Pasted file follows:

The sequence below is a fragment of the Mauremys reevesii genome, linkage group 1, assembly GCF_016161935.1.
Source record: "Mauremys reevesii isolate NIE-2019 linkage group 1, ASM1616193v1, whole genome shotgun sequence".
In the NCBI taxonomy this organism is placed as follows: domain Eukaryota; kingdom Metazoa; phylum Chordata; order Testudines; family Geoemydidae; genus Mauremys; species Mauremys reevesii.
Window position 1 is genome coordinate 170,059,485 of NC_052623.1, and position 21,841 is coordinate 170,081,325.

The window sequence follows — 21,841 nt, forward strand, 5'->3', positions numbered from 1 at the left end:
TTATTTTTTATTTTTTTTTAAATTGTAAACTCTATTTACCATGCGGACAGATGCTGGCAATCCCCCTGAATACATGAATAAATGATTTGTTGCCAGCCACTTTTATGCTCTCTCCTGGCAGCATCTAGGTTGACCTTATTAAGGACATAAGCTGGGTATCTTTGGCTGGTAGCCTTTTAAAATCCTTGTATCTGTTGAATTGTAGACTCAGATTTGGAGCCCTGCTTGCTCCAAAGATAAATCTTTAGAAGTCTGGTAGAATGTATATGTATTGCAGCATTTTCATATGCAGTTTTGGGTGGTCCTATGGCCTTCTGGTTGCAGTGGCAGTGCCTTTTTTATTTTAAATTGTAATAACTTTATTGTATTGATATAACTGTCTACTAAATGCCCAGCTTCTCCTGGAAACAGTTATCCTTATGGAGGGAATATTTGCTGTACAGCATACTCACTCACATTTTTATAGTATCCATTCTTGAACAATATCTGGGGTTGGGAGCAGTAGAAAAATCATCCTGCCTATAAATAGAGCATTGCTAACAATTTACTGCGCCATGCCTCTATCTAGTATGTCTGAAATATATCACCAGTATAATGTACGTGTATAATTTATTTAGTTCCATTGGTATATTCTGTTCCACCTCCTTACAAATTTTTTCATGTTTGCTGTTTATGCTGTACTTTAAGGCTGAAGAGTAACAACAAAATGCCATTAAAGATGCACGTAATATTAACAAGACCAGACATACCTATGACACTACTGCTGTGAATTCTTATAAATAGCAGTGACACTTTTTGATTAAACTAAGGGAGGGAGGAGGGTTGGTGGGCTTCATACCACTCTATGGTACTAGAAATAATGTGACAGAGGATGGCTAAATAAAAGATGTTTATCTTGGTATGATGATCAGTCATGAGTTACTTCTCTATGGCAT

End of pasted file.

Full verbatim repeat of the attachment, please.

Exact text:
The sequence below is a fragment of the Mauremys reevesii genome, linkage group 1, assembly GCF_016161935.1.
Source record: "Mauremys reevesii isolate NIE-2019 linkage group 1, ASM1616193v1, whole genome shotgun sequence".
In the NCBI taxonomy this organism is placed as follows: domain Eukaryota; kingdom Metazoa; phylum Chordata; order Testudines; family Geoemydidae; genus Mauremys; species Mauremys reevesii.
Window position 1 is genome coordinate 170,059,485 of NC_052623.1, and position 21,841 is coordinate 170,081,325.

The window sequence follows — 21,841 nt, forward strand, 5'->3', positions numbered from 1 at the left end:
TTATTTTTTATTTTTTTTTAAATTGTAAACTCTATTTACCATGCGGACAGATGCTGGCAATCCCCCTGAATACATGAATAAATGATTTGTTGCCAGCCACTTTTATGCTCTCTCCTGGCAGCATCTAGGTTGACCTTATTAAGGACATAAGCTGGGTATCTTTGGCTGGTAGCCTTTTAAAATCCTTGTATCTGTTGAATTGTAGACTCAGATTTGGAGCCCTGCTTGCTCCAAAGATAAATCTTTAGAAGTCTGGTAGAATGTATATGTATTGCAGCATTTTCATATGCAGTTTTGGGTGGTCCTATGGCCTTCTGGTTGCAGTGGCAGTGCCTTTTTTATTTTAAATTGTAATAACTTTATTGTATTGATATAACTGTCTACTAAATGCCCAGCTTCTCCTGGAAACAGTTATCCTTATGGAGGGAATATTTGCTGTACAGCATACTCACTCACATTTTTATAGTATCCATTCTTGAACAATATCTGGGGTTGGGAGCAGTAGAAAAATCATCCTGCCTATAAATAGAGCATTGCTAACAATTTACTGCGCCATGCCTCTATCTAGTATGTCTGAAATATATCACCAGTATAATGTACGTGTATAATTTATTTAGTTCCATTGGTATATTCTGTTCCACCTCCTTACAAATTTTTTCATGTTTGCTGTTTATGCTGTACTTTAAGGCTGAAGAGTAACAACAAAATGCCATTAAAGATGCACGTAATATTAACAAGACCAGACATACCTATGACACTACTGCTGTGAATTCTTATAAATAGCAGTGACACTTTTTGATTAAACTAAGGGAGGGAGGAGGGTTGGTGGGCTTCATACCACTCTATGGTACTAGAAATAATGTGACAGAGGATGGCTAAATAAAAGATGTTTATCTTGGTATGATGATCAGTCATGAGTTACTTCTCTATGGCAT